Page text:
What is to come in 2018 in the travel industry in relation to tech?
These are really exciting times for the travel industry, especially in developing markets like Asia and Africa as young consumers spend heavily online via mobile devices. I think there are two major trends that we will see begin to emerge this year. Established online travel agencies will begin to focus more on the travel experience once you arrive. This will include packaging in tickets and reservations for tourist attractions and restaurants as part of booking your flight or accommodation. In turn, the industry will start to transition from a ‘booking your trip’ to ‘maximizing your trip’ mentality.
This transition will be driven by the fact that travelers now not only carry but use their mobile device whilst traveling as global device usage costs reduce significantly. Secondly, travel companies will need to confirm their plans with Progressive Web Apps (PWA) and Accelerated Mobile Pages (AMP). Both are Google initiatives to improve the speed and user experience for consumers searching for content on a mobile device. They will have a big impact on how consumers book travel this year.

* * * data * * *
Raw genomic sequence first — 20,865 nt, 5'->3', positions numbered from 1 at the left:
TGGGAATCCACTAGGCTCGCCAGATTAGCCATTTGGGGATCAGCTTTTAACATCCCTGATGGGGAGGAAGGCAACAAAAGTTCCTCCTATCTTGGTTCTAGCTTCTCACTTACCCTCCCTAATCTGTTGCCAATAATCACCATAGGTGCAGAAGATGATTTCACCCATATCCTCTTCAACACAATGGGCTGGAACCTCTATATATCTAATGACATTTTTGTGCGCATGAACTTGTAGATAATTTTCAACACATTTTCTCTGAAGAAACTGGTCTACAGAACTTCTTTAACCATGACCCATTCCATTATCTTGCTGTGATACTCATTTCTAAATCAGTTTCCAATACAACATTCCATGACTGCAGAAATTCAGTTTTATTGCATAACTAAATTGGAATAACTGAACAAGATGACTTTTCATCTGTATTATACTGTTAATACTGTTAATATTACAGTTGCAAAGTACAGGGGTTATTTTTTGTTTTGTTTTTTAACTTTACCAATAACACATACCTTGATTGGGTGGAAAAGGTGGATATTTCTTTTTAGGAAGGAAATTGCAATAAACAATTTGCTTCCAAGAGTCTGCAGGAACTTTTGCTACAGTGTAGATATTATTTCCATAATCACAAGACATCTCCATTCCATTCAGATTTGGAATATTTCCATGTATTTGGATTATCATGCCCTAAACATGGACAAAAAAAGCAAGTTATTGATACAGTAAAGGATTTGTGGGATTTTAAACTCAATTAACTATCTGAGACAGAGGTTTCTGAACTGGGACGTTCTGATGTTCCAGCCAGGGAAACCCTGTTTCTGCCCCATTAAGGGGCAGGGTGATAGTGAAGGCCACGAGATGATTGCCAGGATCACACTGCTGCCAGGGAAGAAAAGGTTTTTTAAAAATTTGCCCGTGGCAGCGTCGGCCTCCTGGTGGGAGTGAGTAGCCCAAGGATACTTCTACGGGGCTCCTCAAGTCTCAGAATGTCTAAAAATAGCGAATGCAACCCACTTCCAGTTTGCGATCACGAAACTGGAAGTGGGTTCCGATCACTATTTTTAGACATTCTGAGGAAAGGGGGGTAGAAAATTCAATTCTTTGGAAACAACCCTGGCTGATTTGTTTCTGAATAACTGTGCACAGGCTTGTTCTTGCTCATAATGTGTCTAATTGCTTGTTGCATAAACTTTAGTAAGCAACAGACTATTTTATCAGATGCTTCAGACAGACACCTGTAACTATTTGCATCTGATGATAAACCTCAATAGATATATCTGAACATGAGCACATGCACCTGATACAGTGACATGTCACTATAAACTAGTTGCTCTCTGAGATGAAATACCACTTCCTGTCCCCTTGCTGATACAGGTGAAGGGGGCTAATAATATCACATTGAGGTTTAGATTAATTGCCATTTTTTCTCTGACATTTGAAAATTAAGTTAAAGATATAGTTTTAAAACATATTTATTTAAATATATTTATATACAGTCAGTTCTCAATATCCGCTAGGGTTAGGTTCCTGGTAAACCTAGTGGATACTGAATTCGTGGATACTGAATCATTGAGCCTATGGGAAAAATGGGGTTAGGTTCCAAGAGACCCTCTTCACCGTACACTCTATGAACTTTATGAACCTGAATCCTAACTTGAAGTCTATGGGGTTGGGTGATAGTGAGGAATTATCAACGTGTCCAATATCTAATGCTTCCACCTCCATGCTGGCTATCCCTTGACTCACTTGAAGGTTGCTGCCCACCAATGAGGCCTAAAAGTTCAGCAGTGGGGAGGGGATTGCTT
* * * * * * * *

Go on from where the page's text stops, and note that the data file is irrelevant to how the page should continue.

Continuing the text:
What is CheapOAir doing in 2018 to increase user experience when booking travel?
We are really focused on two themes at the moment: reducing clicks and simplifying payment. These are two areas we have identified after looking at our analytics and doing user observations. Any time a customer has to type on their phone, it’s a chance for them to lose interest and abandon the booking flow. So we want to really remove, default or pre-populate as much information as possible. From a payment perspective, there is a lot of new technologies and services that have been launched and as consumers adopt those, we want to ensure we provide those options in our app as well.